As my son watches the fish thwack against the side of the spackle bucket, I search my tool
box for needle-nose pliers: A Phillips-head, an orange box cutter, razorblades packed in
cardboard, and a broken measuring tape pile like ancient monument stones on the dock.
Gills bleeding heavily, the crappie lifts easily from the bucket. It has swallowed the hook.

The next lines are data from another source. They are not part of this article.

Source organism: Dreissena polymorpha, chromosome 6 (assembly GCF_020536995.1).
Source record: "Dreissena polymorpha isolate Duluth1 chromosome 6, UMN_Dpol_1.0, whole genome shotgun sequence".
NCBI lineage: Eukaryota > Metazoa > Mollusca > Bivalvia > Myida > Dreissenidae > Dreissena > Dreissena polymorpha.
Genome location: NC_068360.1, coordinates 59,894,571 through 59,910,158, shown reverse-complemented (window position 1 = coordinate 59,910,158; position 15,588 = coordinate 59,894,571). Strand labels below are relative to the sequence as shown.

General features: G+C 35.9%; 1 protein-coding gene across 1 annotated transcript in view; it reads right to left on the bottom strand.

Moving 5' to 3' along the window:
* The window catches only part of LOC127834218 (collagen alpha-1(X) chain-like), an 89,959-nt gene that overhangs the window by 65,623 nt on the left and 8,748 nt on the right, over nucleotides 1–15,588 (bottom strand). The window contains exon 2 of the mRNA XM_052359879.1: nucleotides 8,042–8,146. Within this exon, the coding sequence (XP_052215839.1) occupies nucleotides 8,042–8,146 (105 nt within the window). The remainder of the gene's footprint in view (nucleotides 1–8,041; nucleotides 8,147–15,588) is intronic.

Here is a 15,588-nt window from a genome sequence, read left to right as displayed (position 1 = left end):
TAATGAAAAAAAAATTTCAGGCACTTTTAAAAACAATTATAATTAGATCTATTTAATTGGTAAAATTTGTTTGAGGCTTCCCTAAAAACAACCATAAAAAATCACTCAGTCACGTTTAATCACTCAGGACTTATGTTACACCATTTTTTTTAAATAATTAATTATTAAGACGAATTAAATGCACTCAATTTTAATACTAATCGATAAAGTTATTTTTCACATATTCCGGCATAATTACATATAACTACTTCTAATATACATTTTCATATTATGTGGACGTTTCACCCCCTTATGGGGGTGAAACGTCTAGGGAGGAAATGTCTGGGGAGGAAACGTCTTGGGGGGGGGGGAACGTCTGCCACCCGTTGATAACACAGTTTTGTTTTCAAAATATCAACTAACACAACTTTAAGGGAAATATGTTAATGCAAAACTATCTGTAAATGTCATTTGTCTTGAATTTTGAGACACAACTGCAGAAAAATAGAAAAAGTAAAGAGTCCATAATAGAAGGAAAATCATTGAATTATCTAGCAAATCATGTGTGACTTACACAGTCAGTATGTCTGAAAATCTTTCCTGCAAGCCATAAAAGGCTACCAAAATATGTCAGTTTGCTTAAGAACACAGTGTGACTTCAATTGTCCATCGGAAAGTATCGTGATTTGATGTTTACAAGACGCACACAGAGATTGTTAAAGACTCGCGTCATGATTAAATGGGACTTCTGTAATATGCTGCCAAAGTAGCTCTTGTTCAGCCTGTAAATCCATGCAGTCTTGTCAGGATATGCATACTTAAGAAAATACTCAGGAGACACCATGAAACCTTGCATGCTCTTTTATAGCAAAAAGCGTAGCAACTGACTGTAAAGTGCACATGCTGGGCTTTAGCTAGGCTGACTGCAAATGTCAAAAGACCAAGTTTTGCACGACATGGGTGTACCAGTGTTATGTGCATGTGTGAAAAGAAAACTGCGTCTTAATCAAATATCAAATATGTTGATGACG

I show my son, beware the fierce, sharp fin. We have lots more hooks. But does the hook
hurt the fish’s throat? he asks as we release it into the dark water. Struggling up the steep
bank, my son snaps off milkweed stems. The banked willow tree hasn’t an answer. I hold
onto roots and dirt with my lying, stinking hands.